Physical exercises in the treatment of idiopathic scoliosis at risk of brace treatment - SOSORT consensus paper 2005

Persistent Link:
http://hdl.handle.net/10150/610248
Title:
Physical exercises in the treatment of idiopathic scoliosis at risk of brace treatment - SOSORT consensus paper 2005
Author:
Weiss, Hans-Rudolf; Negrini, Stefano; Hawes, Martha; Rigo, Manuel; Kotwicki, Tomasz; Grivas, Theodoros; Maruyama, Toru; members of, the SOSORT
Affiliation:
Asklepios Katharina Schroth Spinal Deformities Rehabilitation Centre, Bad Sobernheim, Germany; ISICO (Italian Scientific Spine Institute), Milan, Italy; University of Arizona, Tucson AZ 85721, USA; Instituto Èlena Salvá, Barcelona, Spain; University of Medical Sciences, Poznan, Poland; Orthopaedic Department "Thriasion" General Hospital, Magula, Athens, Greece; Department of Orthopaedic Surgery, Teikyo University School of Medicine, 2-11-1 Kaga, Itabashi-ku, Tokyo 173-8605, Japan
Issue Date:
2006
Publisher:
BioMed Central
Citation:
Scoliosis 2006, 1:6 doi:10.1186/1748-7161-1-6
Journal:
Scoliosis
Rights:
© 2006 Weiss et al; licensee BioMed Central Ltd. This is an Open Access article distributed under the terms of the Creative Commons Attribution License (http://creativecommons.org/licenses/by/2.0)
Collection Information:
This item is part of the UA Faculty Publications collection. For more information this item or other items in the UA Campus Repository, contact the University of Arizona Libraries at repository@u.library.arizona.edu.
Abstract:
BACKGROUND:Based on a recognized need for research to examine the premise that nonsurgical approaches can be used effectively to treat signs and symptoms of scoliosis, a scientific society on scoliosis orthopaedic and rehabilitation treatment (SOSORT) was established in Barcelona in 2004. SOSORT has a primary goal of implementing multidisciplinary research to develop quantitative, objective data to address the role of conservative therapies in the treatment of scoliosis. This international working group of clinicians and scientists specializing in treatment of scoliosis met in Milan, Italy in January 2005.METHODS:As a baseline for developing a consensus for language and goals for proposed multicenter clinical studies, we developed questionnaires to examine current beliefs, before and after the meeting, regarding (1) the aims of physical exercises; (2) standards of treatment; and (3) the impact of such treatment performed by specialists in the field.RESULTS:The responses to the questionnaires show that, in principle, specialists in scoliosis physiotherapy do not disagree and that several features can be regarded, currently, as standard features in the rehabilitation of scoliosis patients. These features include autocorrection in 3D, training in ADL, stabilizing the corrected posture, and patient education.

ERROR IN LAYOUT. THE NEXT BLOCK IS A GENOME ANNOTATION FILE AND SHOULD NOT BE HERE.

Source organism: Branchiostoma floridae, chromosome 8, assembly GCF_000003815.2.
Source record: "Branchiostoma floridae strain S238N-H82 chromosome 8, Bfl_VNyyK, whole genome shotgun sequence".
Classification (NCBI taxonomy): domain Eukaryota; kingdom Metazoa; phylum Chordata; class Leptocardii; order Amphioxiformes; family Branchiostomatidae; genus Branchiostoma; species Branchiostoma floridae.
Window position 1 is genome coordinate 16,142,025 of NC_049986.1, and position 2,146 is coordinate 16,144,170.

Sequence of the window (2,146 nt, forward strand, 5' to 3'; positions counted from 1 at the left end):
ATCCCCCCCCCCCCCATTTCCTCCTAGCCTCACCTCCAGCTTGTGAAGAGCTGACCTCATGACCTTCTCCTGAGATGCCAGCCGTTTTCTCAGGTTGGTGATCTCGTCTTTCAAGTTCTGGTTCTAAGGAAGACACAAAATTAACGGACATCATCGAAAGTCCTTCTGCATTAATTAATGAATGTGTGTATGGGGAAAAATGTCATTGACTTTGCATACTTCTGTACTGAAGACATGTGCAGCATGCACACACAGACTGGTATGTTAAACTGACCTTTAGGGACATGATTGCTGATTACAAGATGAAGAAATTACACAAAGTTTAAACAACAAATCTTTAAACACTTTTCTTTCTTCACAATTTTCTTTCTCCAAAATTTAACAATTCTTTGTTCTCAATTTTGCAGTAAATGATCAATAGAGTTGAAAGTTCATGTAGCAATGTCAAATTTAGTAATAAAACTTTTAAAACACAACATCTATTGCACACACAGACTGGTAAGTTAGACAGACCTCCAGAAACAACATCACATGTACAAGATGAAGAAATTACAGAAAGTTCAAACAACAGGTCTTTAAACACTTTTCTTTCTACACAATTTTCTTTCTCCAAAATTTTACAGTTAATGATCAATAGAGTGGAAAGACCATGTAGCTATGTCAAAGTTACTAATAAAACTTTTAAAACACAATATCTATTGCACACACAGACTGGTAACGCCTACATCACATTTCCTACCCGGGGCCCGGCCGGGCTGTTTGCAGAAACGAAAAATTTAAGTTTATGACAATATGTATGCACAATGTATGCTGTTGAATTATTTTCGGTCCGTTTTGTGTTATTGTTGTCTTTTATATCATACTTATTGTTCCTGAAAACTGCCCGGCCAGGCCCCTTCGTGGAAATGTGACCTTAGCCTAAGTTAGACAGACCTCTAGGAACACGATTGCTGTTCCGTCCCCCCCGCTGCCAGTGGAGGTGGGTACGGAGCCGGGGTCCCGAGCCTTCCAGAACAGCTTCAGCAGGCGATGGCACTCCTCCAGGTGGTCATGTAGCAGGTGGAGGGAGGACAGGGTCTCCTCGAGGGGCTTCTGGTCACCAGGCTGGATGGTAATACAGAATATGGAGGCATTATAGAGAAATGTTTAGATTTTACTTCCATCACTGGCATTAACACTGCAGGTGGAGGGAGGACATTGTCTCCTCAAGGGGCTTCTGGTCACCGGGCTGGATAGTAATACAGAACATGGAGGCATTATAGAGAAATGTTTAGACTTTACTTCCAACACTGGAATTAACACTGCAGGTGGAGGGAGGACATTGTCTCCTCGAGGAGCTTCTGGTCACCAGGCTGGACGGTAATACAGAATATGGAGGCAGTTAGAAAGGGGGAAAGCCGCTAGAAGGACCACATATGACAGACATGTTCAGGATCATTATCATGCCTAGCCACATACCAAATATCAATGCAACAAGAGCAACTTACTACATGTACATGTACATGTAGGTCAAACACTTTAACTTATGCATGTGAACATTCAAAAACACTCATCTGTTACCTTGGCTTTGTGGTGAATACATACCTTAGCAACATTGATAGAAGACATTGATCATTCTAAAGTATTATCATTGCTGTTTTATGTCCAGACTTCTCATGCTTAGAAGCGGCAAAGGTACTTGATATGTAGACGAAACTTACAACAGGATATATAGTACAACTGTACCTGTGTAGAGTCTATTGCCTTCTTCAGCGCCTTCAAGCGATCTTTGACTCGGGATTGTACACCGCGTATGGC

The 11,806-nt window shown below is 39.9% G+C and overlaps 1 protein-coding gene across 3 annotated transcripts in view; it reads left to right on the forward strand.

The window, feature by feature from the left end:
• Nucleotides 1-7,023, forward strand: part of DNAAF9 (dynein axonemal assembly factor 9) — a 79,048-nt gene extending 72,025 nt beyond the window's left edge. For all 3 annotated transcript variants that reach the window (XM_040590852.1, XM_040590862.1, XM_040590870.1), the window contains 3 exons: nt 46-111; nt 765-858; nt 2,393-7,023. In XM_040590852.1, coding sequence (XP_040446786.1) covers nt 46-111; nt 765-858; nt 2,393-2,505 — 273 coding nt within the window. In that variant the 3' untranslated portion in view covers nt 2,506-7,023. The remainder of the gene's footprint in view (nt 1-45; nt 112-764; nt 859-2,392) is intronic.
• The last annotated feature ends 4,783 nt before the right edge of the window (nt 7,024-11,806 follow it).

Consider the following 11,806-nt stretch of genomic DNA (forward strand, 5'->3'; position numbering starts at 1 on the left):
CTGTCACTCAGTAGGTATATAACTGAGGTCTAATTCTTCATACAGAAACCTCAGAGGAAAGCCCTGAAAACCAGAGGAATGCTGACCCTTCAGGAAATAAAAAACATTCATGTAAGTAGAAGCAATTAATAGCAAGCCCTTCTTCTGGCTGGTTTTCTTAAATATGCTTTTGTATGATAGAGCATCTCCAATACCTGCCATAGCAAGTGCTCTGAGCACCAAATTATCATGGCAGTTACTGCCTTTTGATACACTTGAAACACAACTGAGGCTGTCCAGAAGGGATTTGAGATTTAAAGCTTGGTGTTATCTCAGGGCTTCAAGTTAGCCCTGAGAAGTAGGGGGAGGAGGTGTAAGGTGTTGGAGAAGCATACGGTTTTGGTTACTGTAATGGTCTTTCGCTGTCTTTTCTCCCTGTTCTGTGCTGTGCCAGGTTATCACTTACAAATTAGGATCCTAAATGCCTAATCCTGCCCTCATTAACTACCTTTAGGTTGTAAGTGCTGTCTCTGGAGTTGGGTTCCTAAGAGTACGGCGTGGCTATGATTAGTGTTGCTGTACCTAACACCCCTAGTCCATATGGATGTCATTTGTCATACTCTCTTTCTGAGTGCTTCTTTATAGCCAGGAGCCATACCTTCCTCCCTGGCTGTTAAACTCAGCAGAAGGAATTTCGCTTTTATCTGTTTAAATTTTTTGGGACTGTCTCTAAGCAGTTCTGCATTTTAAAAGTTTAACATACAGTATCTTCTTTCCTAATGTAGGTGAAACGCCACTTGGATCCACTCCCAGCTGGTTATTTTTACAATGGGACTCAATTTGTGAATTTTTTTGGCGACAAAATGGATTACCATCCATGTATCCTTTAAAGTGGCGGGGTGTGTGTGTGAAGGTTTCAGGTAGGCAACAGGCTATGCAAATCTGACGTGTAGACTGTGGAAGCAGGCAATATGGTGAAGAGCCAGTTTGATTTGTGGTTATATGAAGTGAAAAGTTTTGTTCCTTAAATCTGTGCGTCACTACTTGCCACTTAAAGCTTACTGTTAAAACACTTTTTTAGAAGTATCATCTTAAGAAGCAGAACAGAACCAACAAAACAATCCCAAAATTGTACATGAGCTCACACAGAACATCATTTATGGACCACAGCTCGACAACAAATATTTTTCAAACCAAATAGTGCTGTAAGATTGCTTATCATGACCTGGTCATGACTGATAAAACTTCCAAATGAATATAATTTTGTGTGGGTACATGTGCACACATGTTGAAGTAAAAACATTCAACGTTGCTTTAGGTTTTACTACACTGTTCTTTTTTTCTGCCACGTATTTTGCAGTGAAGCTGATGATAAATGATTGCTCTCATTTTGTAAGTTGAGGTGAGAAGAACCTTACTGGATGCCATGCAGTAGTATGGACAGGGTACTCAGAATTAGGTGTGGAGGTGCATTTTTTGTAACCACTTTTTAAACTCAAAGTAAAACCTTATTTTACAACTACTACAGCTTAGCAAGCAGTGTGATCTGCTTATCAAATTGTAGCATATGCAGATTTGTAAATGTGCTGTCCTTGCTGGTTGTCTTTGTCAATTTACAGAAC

EISSN:
1748-7161
DOI:
10.1186/1748-7161-1-6
Version:
Final published version
Additional Links:
http://www.scoliosisjournal.com/content/1/1/6

Full metadata record

DC FieldValue Language
dc.contributor.authorWeiss, Hans-Rudolfen
dc.contributor.authorNegrini, Stefanoen
dc.contributor.authorHawes, Marthaen
dc.contributor.authorRigo, Manuelen
dc.contributor.authorKotwicki, Tomaszen
dc.contributor.authorGrivas, Theodorosen